Schizophrenia

Schizophrenia is generally regarded as one of the most significant illnesses treated by mental health services. Its significance lies in the profound impact of the illness on sufferers and their families and friends. The illness is long term and treatment is usually ongoing. The person with schizophrenia may suffer relapses in the condition if medication is not continued.

What is Schizophrenia?
Schizophrenia is a disorder of the brain that interferes with thinking and judgement of reality, and may also affect a person’s mood, motivation and ability to relate to others. The causes are not fully understood but there are clear genetic factors coupled with triggers in the person’s environment such as personal stress or substance abuse. These circumstances can produce changes in brain chemistry, which give rise to the symptoms. The effectiveness of treatment varies from person to person. There is no “cure” as such, but medication and therapy aim to control or reduce symptoms. For about 50% of sufferers, they can, with support, maintain relatively normal lives in the community and have productive working careers and family lives. Others may experience episodes of relapse where severe symptoms re-emerge and may require periods of hospitalisation for a few weeks, disrupting their community adjustment.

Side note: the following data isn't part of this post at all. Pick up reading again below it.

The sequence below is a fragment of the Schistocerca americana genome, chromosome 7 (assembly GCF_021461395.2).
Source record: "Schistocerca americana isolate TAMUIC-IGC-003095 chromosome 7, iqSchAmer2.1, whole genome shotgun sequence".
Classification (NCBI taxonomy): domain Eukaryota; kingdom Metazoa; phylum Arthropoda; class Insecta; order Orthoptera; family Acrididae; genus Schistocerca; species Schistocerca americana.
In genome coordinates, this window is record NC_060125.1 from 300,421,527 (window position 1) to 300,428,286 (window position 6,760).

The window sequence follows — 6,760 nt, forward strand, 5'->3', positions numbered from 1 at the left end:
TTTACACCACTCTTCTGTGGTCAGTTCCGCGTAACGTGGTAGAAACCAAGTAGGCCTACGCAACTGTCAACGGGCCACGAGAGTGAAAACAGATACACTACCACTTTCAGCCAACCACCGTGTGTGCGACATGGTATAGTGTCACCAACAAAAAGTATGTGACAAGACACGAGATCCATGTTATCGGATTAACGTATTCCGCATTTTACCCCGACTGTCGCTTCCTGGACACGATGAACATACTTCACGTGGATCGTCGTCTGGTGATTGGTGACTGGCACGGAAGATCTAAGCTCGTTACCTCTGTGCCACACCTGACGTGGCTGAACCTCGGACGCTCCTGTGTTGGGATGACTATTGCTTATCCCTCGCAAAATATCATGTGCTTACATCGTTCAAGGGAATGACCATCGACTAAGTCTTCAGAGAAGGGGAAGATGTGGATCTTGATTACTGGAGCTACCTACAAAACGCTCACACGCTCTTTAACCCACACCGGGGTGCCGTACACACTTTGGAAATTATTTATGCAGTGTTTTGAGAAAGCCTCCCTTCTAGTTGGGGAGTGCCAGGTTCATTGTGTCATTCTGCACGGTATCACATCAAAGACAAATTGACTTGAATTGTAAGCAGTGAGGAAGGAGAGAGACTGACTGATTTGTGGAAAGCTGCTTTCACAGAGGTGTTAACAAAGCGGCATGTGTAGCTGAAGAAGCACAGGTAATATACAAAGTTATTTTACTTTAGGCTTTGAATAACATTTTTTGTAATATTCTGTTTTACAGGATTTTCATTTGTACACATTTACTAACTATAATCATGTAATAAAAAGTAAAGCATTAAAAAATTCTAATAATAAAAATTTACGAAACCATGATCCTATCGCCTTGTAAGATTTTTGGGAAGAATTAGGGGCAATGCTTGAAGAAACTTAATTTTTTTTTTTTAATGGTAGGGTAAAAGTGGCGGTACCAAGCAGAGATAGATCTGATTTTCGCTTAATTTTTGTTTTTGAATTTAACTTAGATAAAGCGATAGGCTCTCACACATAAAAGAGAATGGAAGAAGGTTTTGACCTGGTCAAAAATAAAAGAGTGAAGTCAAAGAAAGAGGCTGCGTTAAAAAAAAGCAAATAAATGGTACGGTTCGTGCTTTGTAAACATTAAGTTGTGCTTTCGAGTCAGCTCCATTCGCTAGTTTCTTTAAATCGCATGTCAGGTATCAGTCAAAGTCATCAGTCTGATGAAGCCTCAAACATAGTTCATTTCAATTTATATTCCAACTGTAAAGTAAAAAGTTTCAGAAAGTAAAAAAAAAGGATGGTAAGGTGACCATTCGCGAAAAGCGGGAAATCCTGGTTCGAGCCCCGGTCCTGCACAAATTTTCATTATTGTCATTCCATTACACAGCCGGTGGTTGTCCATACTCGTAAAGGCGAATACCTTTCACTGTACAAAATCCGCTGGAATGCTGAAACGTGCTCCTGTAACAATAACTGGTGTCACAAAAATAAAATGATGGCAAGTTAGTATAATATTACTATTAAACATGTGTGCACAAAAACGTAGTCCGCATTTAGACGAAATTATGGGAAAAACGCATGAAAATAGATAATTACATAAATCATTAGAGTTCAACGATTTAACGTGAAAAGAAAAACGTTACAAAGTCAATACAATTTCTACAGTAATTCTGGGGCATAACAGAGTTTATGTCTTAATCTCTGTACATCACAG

Schizophrenia is a true illness with biochemical roots. There is no evidence that it results from poor parenting as was once believed.

Who can suffer from schizophrenia?
Schizophrenia typically first emerges in young adults. Both males and females are affected equally. Schizophrenia is diagnosed all over the world in all cultures and races. It is also present in all social class categories but there is some evidence that the inner-city poor are more vulnerable. The world incidence has been stable at about 1 in 100 for the past several decades. From the available data it is concluded that the Bermuda incidence rate is similar (1%). The risk is higher if others in the same family have had the illness.

Symptoms of schizophrenia